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Find modules $M,N$ and a ring $A$ s.t. $M\otimes_A N\not \cong M\otimes_{\mathbb{Z}}N$.

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Do I have to? I'm only auditing the course! – Arturo Magidin Nov 17 '10 at 17:39
up vote 4 down vote accepted

Well, $A\otimes_A A$ is certainly isomorphic to $A$. So all we need is a ring for which $A\otimes_{\mathbb{Z}} A$ isn't isomorphic to $A$. An obvious choice is a ring like the Gaussian integers $A=\mathbb{Z}[i]$ which is free of rank $2$ as a $\mathbb{Z}$-module, for then $A\otimes_{\mathbb{Z}} A$ is free of rank $4$ as a $\mathbb{Z}$-module.

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Let $A=\mathbb Z[X]$ the polynomial ring, let $M=\mathbb Z[X,X^{-1}]$ be the ring of Laurent polynomials views as an $A$ module, and let $N=A/(X)$. As $\mathbb Z$-modules, both $M$ and $N$ are free $\mathbb Z$-modules. You can easily check that $M\otimes_AN=0$ yet $M\otimes_\mathbb ZN\neq0$.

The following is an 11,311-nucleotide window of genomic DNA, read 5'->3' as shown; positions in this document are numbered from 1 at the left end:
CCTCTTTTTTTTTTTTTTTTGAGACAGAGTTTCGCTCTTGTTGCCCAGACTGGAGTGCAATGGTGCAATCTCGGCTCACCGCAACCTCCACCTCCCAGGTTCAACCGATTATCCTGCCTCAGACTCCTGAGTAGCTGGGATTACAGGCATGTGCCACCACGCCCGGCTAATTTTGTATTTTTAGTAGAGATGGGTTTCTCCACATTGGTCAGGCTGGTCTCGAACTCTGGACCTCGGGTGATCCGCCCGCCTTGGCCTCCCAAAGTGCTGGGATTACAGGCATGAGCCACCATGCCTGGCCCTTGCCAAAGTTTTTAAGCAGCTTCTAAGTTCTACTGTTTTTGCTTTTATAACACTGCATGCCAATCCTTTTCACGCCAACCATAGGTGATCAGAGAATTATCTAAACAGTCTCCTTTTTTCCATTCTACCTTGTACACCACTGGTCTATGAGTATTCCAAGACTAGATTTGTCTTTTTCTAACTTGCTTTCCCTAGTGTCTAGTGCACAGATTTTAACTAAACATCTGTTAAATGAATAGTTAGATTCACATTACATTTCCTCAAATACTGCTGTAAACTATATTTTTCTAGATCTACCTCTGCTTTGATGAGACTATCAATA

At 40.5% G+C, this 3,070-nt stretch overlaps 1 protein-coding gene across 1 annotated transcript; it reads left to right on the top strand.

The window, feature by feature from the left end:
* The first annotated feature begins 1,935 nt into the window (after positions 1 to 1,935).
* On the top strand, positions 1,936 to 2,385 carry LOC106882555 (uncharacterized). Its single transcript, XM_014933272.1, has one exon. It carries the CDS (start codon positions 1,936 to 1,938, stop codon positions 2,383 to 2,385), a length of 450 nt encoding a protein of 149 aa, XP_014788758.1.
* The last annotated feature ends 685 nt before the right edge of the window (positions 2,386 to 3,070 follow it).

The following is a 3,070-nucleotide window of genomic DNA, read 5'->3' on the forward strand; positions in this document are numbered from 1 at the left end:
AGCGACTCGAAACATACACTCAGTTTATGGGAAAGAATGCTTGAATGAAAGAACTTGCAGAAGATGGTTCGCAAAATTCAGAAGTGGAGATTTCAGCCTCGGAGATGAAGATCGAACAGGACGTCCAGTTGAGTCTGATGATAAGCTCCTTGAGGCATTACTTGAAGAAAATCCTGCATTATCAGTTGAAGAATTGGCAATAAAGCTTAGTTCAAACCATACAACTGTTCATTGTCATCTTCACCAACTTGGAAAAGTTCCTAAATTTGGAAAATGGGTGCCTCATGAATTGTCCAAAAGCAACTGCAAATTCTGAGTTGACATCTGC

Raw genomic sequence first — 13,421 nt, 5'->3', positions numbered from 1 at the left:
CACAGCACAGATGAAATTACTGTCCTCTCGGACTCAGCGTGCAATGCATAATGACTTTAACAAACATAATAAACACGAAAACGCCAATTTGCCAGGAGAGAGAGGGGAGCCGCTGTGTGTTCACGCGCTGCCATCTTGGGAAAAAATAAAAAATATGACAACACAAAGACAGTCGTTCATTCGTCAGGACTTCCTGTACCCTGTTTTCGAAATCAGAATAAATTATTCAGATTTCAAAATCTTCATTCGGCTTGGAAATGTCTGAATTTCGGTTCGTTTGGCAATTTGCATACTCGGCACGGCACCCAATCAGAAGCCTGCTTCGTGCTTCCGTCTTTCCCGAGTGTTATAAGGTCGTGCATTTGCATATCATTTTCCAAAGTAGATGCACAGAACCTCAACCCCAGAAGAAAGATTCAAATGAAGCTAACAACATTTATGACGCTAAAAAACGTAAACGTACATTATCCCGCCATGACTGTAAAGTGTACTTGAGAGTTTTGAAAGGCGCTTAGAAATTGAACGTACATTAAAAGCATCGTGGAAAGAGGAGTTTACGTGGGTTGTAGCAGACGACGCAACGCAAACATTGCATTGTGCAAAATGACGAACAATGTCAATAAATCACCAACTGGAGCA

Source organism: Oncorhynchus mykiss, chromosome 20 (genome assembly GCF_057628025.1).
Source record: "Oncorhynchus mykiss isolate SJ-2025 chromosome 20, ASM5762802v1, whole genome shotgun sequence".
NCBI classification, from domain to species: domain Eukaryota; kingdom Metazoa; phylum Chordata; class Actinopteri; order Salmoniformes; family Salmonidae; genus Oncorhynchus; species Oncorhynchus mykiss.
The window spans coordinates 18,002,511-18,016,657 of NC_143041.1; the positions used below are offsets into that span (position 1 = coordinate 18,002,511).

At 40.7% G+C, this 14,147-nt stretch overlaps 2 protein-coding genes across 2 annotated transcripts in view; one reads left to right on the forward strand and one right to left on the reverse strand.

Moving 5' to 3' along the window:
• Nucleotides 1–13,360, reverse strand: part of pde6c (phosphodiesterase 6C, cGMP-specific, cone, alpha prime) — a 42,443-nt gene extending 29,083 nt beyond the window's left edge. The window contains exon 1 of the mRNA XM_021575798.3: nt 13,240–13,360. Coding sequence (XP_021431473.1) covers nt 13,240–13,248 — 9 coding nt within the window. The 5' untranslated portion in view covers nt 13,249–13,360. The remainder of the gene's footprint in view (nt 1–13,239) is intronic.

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OK. I'm relative new on tensor products. Why $M\otimes_AN=0\ne M\otimes_\mathbb{Z}N$? – Jaska Nov 17 '10 at 20:14

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